Cindy had called YWCA Resolve Family Abuse Program's 24-hour crisis hotline so many times that the Hope House shelter advocates knew her voice. In the beginning, she needed someone to talk to. She wasn't sure if what she was going through was "really domestic violence." Cindy's abuse started out as verbal. Her husband had always been controlling. He said it was how he showed her he loved her and was worried about her. Cindy came from a small family and her parents were not ones to shower affection, or kind words, on their children. When her husband started yelling at her and calling her names, she thought it would pass.
When her father-in-law passed away, she watched her husband change before her eyes. He was depressed and refused to go to work. He began drinking heavily and his abusive behavior became intensely physical. He purchased a gun and would often threaten her, their dogs, and her family with it. He'd say things like "If you ever leave me, I'll kill your parents. You'll have no one left who loves you but me." As time progressed, Cindy didn't doubt him at all. He would rage at the most inconsequential things and she never knew what would set him off. Some days, he would be angry that she didn't bring dinner home with her from work, then he would beat her with a walking stick. Other days she would walk into the kitchen first thing in the morning to find him already angry because they were out of coffee. Then, he would throw her against walls or to the ground.
Cindy's husband was always careful, he never hit her in the face. She was always able to cover up the bruises. Until the last time. Cindy wasn't the one to call us when she needed emergency shelter and court services. Her nurse at the local hospital had to do that. Cindy's husband had beaten her so badly that her jaw was broken, she had multiple head wounds, and bruises all over her body, even her feet.
At the time we had just opened our second handicapped accessible room - which was possible because of Girls Night Out funding. Cindy needed this room until she was able to negotiate stairs. Healing, both physically and emotionally was going to be a long road for Cindy. Hope House staff linked her immediately with our support group and counseling. Resolve's court staff was able to meet with her and prepare her for what would happen with her case once it reached the court system. Meanwhile, Court Advocates assisted her with getting a Domestic Violence Protective Order.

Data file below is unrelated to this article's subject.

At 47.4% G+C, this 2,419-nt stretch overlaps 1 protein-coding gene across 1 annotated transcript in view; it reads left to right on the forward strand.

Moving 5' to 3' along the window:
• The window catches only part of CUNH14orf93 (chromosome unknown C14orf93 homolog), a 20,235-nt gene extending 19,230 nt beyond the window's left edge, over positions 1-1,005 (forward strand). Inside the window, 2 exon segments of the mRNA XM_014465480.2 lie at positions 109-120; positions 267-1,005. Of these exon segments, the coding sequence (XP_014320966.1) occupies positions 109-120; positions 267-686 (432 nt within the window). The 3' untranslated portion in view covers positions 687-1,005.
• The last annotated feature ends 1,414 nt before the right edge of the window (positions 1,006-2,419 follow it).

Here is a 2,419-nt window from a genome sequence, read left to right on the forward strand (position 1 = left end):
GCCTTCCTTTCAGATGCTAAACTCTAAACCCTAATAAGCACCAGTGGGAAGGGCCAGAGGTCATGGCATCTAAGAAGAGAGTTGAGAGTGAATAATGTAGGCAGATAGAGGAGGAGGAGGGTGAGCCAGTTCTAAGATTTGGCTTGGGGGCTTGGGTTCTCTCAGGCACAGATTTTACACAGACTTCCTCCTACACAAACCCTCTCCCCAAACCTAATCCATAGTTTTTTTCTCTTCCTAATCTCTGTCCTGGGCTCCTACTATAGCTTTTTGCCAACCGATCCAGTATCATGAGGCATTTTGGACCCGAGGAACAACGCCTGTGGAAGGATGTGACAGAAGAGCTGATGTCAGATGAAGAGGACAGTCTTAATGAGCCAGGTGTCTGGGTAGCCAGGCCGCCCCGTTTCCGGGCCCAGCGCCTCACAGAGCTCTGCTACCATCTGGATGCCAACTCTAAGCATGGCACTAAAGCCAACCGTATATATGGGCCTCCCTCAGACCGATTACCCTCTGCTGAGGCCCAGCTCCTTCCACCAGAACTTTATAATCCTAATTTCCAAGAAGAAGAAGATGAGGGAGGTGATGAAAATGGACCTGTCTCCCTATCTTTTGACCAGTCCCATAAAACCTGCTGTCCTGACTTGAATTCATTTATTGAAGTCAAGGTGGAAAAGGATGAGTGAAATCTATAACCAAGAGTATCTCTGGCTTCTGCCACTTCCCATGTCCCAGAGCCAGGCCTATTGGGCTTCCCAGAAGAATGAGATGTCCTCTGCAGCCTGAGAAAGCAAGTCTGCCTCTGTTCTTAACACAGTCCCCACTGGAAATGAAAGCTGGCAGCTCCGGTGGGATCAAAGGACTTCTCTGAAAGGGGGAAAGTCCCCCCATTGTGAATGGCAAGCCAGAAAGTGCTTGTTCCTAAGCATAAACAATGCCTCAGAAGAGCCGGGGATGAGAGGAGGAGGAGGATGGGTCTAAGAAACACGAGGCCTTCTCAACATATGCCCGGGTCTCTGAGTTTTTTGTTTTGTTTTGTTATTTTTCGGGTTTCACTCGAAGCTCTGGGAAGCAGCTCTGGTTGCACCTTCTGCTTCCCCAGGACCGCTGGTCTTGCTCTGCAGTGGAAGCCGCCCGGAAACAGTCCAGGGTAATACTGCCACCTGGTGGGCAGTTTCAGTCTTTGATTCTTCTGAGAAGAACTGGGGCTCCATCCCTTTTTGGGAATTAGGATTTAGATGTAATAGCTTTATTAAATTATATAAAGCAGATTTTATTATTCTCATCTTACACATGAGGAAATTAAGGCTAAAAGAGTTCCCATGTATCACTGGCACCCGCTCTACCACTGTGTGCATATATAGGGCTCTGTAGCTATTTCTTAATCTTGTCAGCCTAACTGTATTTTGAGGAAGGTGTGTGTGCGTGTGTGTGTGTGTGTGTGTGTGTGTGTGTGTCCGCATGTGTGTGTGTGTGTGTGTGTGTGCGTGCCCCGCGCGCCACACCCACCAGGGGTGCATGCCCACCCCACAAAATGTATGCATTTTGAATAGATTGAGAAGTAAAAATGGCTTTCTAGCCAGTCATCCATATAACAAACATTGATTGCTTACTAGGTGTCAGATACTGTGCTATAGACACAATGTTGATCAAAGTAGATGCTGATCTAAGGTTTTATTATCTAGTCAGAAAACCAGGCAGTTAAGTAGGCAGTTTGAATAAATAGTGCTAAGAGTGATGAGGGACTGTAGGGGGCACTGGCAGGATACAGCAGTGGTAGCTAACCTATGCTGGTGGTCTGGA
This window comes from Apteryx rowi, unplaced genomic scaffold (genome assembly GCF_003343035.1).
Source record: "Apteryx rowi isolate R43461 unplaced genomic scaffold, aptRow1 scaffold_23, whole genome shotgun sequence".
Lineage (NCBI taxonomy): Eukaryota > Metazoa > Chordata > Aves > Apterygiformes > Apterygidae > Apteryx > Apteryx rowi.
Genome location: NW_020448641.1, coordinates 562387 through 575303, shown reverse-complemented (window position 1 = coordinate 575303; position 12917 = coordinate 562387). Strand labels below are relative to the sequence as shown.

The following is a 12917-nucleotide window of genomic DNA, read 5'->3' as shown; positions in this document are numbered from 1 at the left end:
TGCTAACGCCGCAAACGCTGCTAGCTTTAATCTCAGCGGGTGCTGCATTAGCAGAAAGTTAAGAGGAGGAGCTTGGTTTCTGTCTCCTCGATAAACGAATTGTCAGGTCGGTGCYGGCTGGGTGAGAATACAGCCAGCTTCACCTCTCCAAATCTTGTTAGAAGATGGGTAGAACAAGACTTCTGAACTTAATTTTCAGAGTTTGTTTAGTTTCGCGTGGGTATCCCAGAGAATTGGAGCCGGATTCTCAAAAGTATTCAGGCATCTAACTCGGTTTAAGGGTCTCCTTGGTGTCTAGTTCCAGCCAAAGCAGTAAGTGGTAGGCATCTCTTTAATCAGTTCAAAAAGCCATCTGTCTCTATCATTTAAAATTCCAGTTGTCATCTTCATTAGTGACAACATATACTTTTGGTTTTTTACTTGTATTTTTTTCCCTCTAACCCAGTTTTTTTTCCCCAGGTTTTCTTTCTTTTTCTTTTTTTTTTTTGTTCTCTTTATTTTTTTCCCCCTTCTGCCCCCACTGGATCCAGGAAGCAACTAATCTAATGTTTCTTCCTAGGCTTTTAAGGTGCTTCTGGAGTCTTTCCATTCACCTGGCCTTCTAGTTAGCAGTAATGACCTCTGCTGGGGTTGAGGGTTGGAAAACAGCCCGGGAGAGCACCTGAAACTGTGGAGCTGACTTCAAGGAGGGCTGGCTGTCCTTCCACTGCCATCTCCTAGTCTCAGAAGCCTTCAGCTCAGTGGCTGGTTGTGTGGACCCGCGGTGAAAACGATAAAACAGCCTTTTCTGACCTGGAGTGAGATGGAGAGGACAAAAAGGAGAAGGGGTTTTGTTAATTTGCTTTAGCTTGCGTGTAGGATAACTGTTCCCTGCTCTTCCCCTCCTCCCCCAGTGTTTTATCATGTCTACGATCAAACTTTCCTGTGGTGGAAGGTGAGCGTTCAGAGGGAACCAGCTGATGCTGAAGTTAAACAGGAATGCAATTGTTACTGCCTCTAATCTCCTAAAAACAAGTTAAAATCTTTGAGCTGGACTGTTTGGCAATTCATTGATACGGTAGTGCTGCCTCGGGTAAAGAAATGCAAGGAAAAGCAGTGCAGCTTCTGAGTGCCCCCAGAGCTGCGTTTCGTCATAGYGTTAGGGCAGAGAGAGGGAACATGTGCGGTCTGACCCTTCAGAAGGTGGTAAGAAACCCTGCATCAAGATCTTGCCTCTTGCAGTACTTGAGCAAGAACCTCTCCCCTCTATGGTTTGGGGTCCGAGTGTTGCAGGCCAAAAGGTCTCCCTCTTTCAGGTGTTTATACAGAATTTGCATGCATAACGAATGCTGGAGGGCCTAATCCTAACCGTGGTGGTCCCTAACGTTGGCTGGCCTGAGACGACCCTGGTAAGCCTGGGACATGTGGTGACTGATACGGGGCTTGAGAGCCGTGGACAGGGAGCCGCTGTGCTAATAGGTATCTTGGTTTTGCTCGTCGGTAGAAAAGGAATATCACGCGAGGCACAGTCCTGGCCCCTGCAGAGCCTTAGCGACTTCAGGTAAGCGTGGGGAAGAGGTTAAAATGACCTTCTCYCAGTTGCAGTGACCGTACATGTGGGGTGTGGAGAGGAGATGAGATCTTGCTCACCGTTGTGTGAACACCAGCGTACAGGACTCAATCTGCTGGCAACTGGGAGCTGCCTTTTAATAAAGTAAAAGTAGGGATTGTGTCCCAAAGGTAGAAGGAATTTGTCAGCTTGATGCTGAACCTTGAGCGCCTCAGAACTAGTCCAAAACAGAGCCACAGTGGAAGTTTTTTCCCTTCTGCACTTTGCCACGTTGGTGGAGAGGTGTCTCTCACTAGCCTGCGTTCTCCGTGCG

Cindy had always worked outside the home, but had never been allowed to be in control of her own money. Resolve staff helped her understand basic banking and went with her to get her very first checking and savings account. Once she was physically healed, she was able to transfer her position at a local restaurant chain to another restaurant closer to the shelter. Cindy became a regular at Resolve's support group and through sharing her story and helping others to heal, she crafted a new network of support unlike one she had ever known.
Meeting one on one with our counselor allowed Cindy to begin the work of healing from what had become a way of life for her. She was able to, with the help of the counselor, process traumatic experiences and learn how to move on with her violence-free life.
With the support of the Victim and Shelter Services Coordinator, Cindy was able to find safe, affordable housing in an area far from her now ex-husband. It's been three years since Cindy signed divorce papers and she hasn't looked back. "Words can't express how thankful I am for all of those at Resolve. Coming to shelter literally saved my life."
*If you or someone you know is experiencing abuse, please call YWCA Resolve Family Abuse Program at 1-800-681-8663 or 304-340-3549.
**The name in this story has been changed to protect the identity and safety of the individual.